6. The think tanks are staffed by tenured professors pulling double duty and double pay all at taxpayer expense. They ear a govt. paycheck and earn a paycheck from a non-profit. When do they have time to reach ALL students? I have heard professors call their teaching “pro bono” work. How obscene.

    7. The flunk out rate from the UC system and Stanford is now approaching 1 in 2. How does that serve our student population?

    8. The professors, even the edu-reformers, are represented by the AAUP, the most powerful education union in the nation. The AAUP is the gatekeeper to future opportunity for our most deserving students, and through their outrageous demands they EXCLUDE MOST OF OUR STUDENT POPULATION.

    My recommendations:

    1. Tenure reform in California MUST include ALL private and public universities. Of course the argument will be made that private universities must be left alone by the government. Without doubt, these institutions receive the benefit of federal dollars, infrastructure, environment, and the public schools for potential clients. Their tuition determines the quality and education level of our work force and does exclude many worthy students who cannot afford the sky high tuition due to AAUP union demands.

    2. Any and all laws passed for public school teachers must apply to any and all professors at the university level.

    3. The ONLY exception should be in the sciences where the process of innovation is stop and start and may take decades.

    4. The rest of the disciplines at the university system must be employment at will with no job protections or guarantees.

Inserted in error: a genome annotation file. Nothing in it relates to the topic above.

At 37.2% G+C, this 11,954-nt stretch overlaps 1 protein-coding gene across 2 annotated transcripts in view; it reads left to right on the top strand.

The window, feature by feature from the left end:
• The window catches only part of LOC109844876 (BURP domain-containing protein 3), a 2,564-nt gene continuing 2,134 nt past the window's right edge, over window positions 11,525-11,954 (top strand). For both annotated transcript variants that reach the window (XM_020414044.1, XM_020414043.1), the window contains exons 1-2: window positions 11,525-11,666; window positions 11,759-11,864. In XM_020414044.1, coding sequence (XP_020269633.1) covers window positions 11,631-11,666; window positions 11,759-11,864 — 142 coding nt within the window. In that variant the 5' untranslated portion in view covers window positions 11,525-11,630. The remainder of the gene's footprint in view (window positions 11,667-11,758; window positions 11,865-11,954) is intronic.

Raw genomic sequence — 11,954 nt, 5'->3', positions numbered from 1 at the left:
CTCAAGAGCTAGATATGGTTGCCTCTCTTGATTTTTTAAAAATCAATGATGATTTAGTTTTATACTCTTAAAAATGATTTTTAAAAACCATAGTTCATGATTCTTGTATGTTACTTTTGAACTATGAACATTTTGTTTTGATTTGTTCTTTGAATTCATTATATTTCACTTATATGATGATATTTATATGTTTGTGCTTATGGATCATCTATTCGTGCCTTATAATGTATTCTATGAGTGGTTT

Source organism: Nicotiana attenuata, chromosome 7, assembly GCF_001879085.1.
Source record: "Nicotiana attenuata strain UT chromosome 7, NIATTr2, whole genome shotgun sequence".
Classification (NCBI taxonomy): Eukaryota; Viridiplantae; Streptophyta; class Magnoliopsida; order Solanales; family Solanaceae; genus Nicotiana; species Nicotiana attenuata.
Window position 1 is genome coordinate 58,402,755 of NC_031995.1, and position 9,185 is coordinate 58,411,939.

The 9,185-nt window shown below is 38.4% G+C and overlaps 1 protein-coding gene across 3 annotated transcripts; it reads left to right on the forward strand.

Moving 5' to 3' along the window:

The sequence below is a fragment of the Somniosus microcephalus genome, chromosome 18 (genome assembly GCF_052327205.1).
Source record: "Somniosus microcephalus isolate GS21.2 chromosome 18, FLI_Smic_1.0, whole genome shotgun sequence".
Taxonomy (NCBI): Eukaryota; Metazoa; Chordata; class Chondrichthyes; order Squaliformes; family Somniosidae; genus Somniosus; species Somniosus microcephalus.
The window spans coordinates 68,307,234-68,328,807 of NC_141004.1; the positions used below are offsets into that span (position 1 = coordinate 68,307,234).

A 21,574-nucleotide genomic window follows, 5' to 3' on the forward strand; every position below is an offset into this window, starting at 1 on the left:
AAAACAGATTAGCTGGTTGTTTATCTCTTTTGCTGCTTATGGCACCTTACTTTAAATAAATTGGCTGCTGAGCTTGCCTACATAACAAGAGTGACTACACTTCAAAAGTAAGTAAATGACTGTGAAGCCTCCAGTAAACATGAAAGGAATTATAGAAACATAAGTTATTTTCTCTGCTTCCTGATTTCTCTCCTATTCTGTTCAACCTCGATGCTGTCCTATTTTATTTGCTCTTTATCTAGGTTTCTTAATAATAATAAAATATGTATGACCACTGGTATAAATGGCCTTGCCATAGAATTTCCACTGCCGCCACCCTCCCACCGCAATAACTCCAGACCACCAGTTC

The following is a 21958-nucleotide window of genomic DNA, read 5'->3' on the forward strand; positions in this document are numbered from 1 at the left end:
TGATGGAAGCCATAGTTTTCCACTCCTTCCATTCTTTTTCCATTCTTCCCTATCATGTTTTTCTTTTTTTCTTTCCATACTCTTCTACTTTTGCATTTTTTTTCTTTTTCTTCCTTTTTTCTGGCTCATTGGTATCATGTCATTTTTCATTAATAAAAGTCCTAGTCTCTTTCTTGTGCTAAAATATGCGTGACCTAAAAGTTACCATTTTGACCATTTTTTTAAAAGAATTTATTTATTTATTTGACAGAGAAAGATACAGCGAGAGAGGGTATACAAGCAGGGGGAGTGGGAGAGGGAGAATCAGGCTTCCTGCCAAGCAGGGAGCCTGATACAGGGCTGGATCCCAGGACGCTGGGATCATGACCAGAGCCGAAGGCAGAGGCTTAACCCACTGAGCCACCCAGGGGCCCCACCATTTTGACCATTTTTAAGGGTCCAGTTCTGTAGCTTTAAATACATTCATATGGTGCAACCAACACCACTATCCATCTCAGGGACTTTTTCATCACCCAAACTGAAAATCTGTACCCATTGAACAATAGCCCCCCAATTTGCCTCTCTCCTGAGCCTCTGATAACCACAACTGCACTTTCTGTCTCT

5. All due process procedures that make getting rid of expensive, old professors must be removed by LAW.

    The universities educate our leaders, our teachers, and our innovators. We need the best, and the tenure system for professors guarantees we keep only the lazy, risk averse, and non-motivated.

    It is time for change and any change must ALWAYS start at the top.

    This is tongue in cheek, but it does raise one serious concern. Our sub-par teachers were educated at some of this nation’s BEST universities, Stanford included.

    So, what do we do?

  9. Ms. Hoxby, a leading edu-reformer at Stanford, along with her husband Eric Hanushek, are members of the AAUP and have life time tenure.

    Why is that necessary? How do we know they are adding value? What are their student outcomes?

    If they are great academics, do they need the protection of tenure?

    I would appreciate an answer from them, but I guarantee they will say nothing or provide a snarky, elitist answer.

    Please understand that the value professors add to our society is seriously in question.

Leave a Reply

Your email address will not be published.